When I dismounted, I passed some people in the barn and found that I suddenly did not want to talk to them. It struck me how hard it was to understand based only on lipreading and this indistinct-hearing-aid muddle. I finished up quickly, and went to meet a friend before walking back to my room together. Talking with him, my head reeled. I had to squint my eyes and focus; no sound cues were there to help me out. When I spoke, my tongue seemed to slide around in my mouth. I suddenly did not have any auditory feedback to track how I was articulating my words, and the edges of my pronunciation seemed to soften and turn to mush. I do not know how to describe this sensation: I literally could not find my verbal footing. Without my CI, my confidence, my situational awareness, my conversational skills, even the way I talked all seemed to crumble. In my mind, I could imagine what the world ought to have sounded like, but without direct auditory stimulation those imaginings became irrelevant. During those two or so hours before I replaced the battery and everything was fine again, I felt swept out to sea.

I won’t expand on this experience any farther. It’s something I’ll have to reflect on. All I have to say is: wow. My brain certainly has rewired itself, and I am stronger for it. In ways I almost have not realized.

Friday, March 4, 2011

When the Ground Sways Beneath Your Feet

I stumbled across this video from Advanced Bionics today and thought I'd post it. It fits into the lines of what I've written on this blog before, but there's still no getting over how incredibly sophisticated this whole CI concept is. And the best part: it sounds great!

I've been having a lot of moments lately (okay, maybe all along) of surprising complexity, destabilizing moments where it seems like my brain, under the surface, is working on a new breakthrough. Or when it seems like the meaning of something is just within reach, although I can only brush it with my fingertips. It'll happen quite suddenly: I'll be walking and talking with a friend when I notice that the sound of her voice is different than before, that it's making me gasp with its smoothness and resonance, even if I can't say exactly how or why it's changed. I'll get distracted by its rich ebb and flow, like little green tendrils are starting to blossom beneath the previously barren surface of syllabic patterns. Those are delicate roots that don't funnel down very far right now, but I can almost physically feel them growing. So, in my mind I'll gasp and then realize that I'm not paying attention to what my friend is actually saying. Why would I, when her voice by itself sounds so wonderful and strange? Earth to Rachel. Hello there, lipreading.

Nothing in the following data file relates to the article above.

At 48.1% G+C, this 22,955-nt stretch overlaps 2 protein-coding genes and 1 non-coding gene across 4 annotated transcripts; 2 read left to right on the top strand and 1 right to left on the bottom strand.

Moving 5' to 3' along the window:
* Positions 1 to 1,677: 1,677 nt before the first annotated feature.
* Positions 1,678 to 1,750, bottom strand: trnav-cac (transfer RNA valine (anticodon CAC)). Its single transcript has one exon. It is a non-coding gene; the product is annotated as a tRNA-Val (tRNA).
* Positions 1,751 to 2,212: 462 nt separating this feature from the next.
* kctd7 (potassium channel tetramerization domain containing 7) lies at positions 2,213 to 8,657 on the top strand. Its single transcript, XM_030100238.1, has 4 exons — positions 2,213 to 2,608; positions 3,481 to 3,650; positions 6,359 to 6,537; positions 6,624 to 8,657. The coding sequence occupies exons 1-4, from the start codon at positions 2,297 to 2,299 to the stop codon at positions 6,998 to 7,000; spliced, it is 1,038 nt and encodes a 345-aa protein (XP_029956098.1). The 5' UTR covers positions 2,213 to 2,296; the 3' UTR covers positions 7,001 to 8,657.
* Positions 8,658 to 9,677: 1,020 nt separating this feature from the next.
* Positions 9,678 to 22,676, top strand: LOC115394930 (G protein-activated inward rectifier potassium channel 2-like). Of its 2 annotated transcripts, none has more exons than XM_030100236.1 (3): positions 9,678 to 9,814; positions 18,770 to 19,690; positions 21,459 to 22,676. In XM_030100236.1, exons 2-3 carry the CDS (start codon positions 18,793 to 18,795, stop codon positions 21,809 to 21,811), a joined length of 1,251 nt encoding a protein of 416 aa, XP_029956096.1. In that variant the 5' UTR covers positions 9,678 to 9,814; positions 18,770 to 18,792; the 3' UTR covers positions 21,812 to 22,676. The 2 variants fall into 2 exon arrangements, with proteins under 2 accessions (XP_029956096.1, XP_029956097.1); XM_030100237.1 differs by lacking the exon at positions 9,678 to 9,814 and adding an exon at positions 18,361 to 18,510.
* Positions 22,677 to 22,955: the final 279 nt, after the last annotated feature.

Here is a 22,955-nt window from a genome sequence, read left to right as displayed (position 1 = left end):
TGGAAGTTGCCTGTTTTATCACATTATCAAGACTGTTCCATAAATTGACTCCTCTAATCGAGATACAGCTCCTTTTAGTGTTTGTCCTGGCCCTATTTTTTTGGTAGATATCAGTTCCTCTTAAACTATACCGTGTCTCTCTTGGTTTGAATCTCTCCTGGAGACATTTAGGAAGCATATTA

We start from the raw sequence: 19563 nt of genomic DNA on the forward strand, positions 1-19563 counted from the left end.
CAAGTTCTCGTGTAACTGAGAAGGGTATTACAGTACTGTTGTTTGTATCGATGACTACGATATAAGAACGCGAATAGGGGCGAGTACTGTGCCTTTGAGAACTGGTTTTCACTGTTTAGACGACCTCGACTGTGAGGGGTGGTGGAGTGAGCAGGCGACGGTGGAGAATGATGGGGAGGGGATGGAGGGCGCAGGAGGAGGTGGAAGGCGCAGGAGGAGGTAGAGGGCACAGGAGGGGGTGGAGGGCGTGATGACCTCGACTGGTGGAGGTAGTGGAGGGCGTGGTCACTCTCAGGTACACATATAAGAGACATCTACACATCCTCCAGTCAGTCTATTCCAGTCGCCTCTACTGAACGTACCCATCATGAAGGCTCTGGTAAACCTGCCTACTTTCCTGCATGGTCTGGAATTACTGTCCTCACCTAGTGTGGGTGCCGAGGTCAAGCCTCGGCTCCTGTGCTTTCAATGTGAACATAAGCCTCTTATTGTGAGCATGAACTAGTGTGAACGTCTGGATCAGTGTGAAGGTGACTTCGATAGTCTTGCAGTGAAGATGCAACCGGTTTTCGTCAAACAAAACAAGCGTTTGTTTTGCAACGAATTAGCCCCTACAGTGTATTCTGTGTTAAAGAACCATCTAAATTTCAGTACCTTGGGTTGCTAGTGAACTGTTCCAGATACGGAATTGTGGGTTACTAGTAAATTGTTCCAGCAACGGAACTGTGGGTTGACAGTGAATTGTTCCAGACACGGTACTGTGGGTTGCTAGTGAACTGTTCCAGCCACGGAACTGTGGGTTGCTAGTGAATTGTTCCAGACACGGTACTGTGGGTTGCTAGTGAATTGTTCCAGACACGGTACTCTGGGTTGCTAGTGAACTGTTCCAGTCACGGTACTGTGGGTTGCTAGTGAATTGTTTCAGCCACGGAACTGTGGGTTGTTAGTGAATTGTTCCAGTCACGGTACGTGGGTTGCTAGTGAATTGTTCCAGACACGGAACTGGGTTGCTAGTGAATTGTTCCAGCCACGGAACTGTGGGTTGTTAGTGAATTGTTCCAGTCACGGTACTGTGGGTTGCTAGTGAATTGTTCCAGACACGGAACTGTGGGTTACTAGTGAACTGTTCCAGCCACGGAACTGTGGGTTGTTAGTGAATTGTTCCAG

Speaking of which, I still do lipread extensively - but, when it's quiet, I've been having more and more moments where I'll turn half away or not quite see the shape of a word on someone's lips. Instead of panicking, I'll feel my brain gently slide in and hand the phrase to me. Oh. Thanks. That wasn't a big deal. A lot of times it's only afterwards that I realize I wasn't seeing, but hearing. My auditory therapist commented on this the other day - I'm not asking for as much repetition with her as I did during the summer, I'm more confident and self-possessed and more active in the conversation. This is something I might not have noticed on my own, but the feedback is a great confidence boost. Upon further reflection, it's true. When I'm not fried from processing all this new information, I have more room inside my own head to think.

In those quiet situations, there is a constant give-and-take between sound and sight, the two of them uncertain allies (and sound, the newcomer, often shuffling into the corner feeling unwelcome) but gradually learning to work together. But in noise it's a different story. Then, sound will rush headlong into the path of chaos while sight pulls back, disgruntled, and attempts to restore proper balance to my brain. With more small noises entering my stream of consciousness from farther away, this tug o'war is something that will continue for a while. I've found that I have a very hard time taking exams now because of the shuffling, rustling, coughing, creaking noises going on through the hush, whereas before the CI I was always perfectly content in my mental bubble of silence. I stormed out of my room the other night wondering what the heck the ruckus in my house was, only to find three people having a table conversation (okay, a lively conversation, but still, only a conversation) three rooms and two closed doors away. Really? It was hard to be upset when I realized I'd actually heard that. And heard it so loudly. Sight keeps wanting to seize sound's head and bang it on the table (okay, the rest of my body does too - it's a collective mutiny) but sound keeps holding its own, becoming bolder than ever. And, of course, more useful.

All of this, to be honest, has set me on the path of considering a second CI. There are frequent moments now where I have to check to be sure my hearing aid is still working, that side of my head feels like such a dead zone. But that's something I'll write about another time.